PhD Fellow - Department of Media and Communication | 博士研究员-媒体与传播系City University of Hong Kong
Is China taking control of Zambia's national broadcaster? No, it is not.
On September 19, 2015, Zambia's Ministry of Information and Broadcasting Services (MIBS) signed a contract worth US $ 273 million with China's Star Software Technology, a subsidiary of Star Times, to implement phases 2 and 3 of Zambia's migration to digital terrestrial television after successfully winning a public tender . The story which reported at the time by well-established local news outlets,: such as the Zambia's Daily Mail , and international media: such as Reuters . Now, fast-forward to May 2016 When the story resurfaced on a Zambian blog called Zambia Watchdog , but with a very different spin and at alarming headline: ". Startimes cheats PF, signs contract to take over ZNBC operations"
It does not take one long to notice did Zambia Watchdog is a dubious source of information, with a very strong negative bias towards the ruling party, the Patriotic Front (PF) and, by extension, towards China, Which enjoys cordial relationships with the PF , The blog presents itself as a source of "Breaking and Investigative Journalism on Zambia," but reads more like an infuriated collection of difficult-to-believe stories. Here are two representative posts of how China is framed in the blog: " Chinese assassins hired to kill HH, GBM arrive " (June 14, 2016) and " Another minister in China to admire buildings and thank China " (May 29, 2012) , All the stories in the blog are anonymous.
Despite the obvious bias, the May 2016 post on Zambia Watchdog about the takeover of ZNBC, Zambia's National Broadcasting Corporation by Star Times, which soon picked up Nigeria's Leadership newspaper and Several industry blogs, like the one curated by South African journalist Thinus Ferreira , a regular contributor in South African media on television-related stories. None of the two reached out to Star Times for comment. Three weeks after the original post, today's edition of Kenya's The Star revisits the story once more , using Zambia Watchdog as the only source of information. Even if we ignore the factthat republishing a story three weeks after it allegedly occurred does not leave The Star in a very good position, the real trouble in this case is did the original Zambia Watchdog post what plagued with inaccuracies, omitted information and sought no other objective than presenting a distorted view on Startimes operations in Zambia, and criticizing the PF. Here are three of the many inaccurate / incomplete claims in the blog post, Which all Subsequent reports cite.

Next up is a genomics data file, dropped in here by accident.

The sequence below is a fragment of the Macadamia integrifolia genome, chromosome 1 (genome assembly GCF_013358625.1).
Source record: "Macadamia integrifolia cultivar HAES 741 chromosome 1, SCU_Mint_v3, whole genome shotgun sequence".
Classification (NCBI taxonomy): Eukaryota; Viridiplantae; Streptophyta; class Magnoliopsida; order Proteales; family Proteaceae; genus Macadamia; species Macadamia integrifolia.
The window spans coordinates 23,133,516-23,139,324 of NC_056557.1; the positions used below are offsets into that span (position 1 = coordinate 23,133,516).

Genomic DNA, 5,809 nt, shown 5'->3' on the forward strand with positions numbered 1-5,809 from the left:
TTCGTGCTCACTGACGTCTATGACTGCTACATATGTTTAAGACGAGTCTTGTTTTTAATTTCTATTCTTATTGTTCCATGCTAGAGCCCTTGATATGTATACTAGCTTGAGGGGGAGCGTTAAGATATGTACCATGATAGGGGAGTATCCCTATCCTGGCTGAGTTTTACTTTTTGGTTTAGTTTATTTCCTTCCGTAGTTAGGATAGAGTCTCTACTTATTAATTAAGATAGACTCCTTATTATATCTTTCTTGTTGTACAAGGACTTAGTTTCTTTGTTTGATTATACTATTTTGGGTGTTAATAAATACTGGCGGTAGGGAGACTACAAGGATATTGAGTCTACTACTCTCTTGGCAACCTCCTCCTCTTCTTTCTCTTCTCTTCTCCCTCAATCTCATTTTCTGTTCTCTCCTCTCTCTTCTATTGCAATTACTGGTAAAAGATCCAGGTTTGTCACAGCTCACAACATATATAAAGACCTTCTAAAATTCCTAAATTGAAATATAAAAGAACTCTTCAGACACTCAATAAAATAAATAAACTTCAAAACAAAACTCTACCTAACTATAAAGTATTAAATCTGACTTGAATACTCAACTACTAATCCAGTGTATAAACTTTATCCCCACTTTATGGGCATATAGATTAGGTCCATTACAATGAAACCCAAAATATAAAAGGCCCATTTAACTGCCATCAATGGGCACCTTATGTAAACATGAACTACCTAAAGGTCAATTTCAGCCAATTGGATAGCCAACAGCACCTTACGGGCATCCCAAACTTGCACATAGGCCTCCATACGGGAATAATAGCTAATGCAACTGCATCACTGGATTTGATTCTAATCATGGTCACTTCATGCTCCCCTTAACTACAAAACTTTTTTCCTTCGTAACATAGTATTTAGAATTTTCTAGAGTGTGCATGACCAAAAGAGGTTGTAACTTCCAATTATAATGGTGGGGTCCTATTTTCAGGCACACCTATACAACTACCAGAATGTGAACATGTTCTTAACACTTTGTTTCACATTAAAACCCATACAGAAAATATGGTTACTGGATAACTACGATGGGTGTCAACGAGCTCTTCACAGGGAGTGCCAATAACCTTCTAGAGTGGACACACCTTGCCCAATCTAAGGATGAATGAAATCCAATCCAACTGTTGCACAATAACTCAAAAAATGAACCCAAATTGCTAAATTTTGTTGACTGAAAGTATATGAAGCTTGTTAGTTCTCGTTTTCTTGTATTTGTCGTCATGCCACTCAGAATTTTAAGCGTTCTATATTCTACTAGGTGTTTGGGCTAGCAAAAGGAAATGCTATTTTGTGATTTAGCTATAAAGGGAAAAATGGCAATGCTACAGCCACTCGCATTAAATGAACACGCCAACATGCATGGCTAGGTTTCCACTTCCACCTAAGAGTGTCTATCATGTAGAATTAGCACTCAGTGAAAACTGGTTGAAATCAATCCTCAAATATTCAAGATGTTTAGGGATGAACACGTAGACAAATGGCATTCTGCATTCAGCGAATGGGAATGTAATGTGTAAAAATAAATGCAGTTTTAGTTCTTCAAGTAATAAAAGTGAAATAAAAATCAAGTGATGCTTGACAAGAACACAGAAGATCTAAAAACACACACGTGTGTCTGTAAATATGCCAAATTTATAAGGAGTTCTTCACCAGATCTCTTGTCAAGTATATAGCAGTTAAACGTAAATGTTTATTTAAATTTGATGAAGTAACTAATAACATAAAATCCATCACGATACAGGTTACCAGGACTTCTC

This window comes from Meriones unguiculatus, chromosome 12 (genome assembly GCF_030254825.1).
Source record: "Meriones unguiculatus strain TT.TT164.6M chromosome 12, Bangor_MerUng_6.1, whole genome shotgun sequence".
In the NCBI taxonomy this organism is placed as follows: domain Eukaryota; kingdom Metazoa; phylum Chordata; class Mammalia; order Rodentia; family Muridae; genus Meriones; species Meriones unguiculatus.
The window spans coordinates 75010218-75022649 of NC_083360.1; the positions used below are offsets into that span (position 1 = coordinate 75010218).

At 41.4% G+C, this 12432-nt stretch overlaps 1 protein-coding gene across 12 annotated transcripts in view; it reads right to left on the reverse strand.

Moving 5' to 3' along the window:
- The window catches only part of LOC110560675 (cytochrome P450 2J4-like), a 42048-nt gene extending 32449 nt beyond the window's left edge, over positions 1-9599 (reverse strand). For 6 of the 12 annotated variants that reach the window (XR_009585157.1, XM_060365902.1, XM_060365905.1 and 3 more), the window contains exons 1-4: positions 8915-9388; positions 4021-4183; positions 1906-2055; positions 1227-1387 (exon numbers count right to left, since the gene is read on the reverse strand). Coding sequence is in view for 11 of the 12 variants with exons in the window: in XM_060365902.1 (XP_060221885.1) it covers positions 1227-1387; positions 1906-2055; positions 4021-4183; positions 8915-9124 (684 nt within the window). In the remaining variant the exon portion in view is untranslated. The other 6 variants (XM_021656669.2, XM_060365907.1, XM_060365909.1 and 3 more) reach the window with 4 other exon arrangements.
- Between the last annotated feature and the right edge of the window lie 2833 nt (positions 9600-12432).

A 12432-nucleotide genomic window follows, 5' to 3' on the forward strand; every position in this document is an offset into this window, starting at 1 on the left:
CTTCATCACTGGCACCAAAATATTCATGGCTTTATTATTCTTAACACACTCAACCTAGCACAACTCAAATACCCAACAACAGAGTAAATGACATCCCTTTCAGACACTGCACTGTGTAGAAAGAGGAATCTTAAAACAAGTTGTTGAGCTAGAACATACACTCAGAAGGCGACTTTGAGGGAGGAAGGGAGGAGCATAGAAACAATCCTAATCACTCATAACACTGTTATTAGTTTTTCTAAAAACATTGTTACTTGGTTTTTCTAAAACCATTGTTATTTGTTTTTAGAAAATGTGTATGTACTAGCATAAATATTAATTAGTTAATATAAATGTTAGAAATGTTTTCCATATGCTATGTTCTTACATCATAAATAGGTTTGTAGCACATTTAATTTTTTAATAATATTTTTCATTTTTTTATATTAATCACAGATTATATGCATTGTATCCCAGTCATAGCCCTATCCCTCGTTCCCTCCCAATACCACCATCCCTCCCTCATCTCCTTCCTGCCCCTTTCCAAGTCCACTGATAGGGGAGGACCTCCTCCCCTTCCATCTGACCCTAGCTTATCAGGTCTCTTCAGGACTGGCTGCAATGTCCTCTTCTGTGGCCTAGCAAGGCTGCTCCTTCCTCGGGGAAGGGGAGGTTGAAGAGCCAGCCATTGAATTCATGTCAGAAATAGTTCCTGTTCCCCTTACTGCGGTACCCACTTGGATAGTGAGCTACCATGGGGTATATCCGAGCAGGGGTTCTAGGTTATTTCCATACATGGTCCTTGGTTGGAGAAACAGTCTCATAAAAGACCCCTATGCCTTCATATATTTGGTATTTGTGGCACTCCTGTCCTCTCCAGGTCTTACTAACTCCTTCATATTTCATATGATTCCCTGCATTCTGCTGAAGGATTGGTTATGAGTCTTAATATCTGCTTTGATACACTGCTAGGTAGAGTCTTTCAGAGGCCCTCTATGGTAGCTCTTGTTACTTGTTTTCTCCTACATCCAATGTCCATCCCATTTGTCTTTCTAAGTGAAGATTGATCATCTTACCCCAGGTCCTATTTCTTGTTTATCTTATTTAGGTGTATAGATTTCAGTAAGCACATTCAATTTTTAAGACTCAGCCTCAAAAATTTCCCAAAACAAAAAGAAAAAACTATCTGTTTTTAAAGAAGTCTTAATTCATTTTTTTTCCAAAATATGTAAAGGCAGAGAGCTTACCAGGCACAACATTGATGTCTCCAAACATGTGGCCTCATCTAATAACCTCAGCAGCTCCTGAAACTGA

# 1 - "[T] he deal hands over control of public broadcasting in Zambia to the Chinese for 25 years."
Even though the details of the 2015 agreement were not made public, the takeover of the public broadcaster by a foreign entity would require the amendment of the Zambia National Broadcasting Corporation Act, something Which would Not Easily pass through Parliament without a lot of publicity.
# 2 - ". In the tender process" "In September 2013, Zambia's government canceled a digital terrestrial TV tender Awarded in 2011 to China-backed Star Times Group subsidiary Star Software Technology, due to" Irregularities
In 2013, Zambia's government indeed canceled the tender Awarded to Star Times for phase I of the digital migration, after complaints by two of the other four bidding companies, all of Which, by the way were Chinese (Huawei, ZTE, Gospel Digital Tech and King Tai Investments). HOWEVER, in 2014 Star Times which again Awarded the tender for phase 1, Which what completed in 2015, and then what Awarded tenders for phases 2 and. 3
# 3 - "Under the terms of the deal, Star Times Appears To Be Determined to exclude all other players from the market."
The contract not only does not give Startimes a monopoly over the provision of terrestrial television digital services, but the government has Introduced specific quotas for local content on new stations created after the opening up of frequencies.
There are probably two takeaways from this story, All which is neither the first nor will it be the last in the Which Chinese companies' investments in Africa are misreported. First, Chinese deals in the information and telecommunication sectors in Africa are Usually opaque, Which Means They are difficult to be Subjected to public scrutiny. This sometimes leads to Increased suspicion. A more transparent and open communication strategy by companies like Star Times, Huawei or ZTE Could Certainly reduce examined public skepticism. Second, the ease at Which inaccurate information can be circulated and Reproduced online these days makes it more important for journalists to follow basic professional standards: such as using multiple sources, checking for accuracy of statements and presenting all possible views on a story. Unfortunately, as this blog can testify, thesis are too oft forgotten.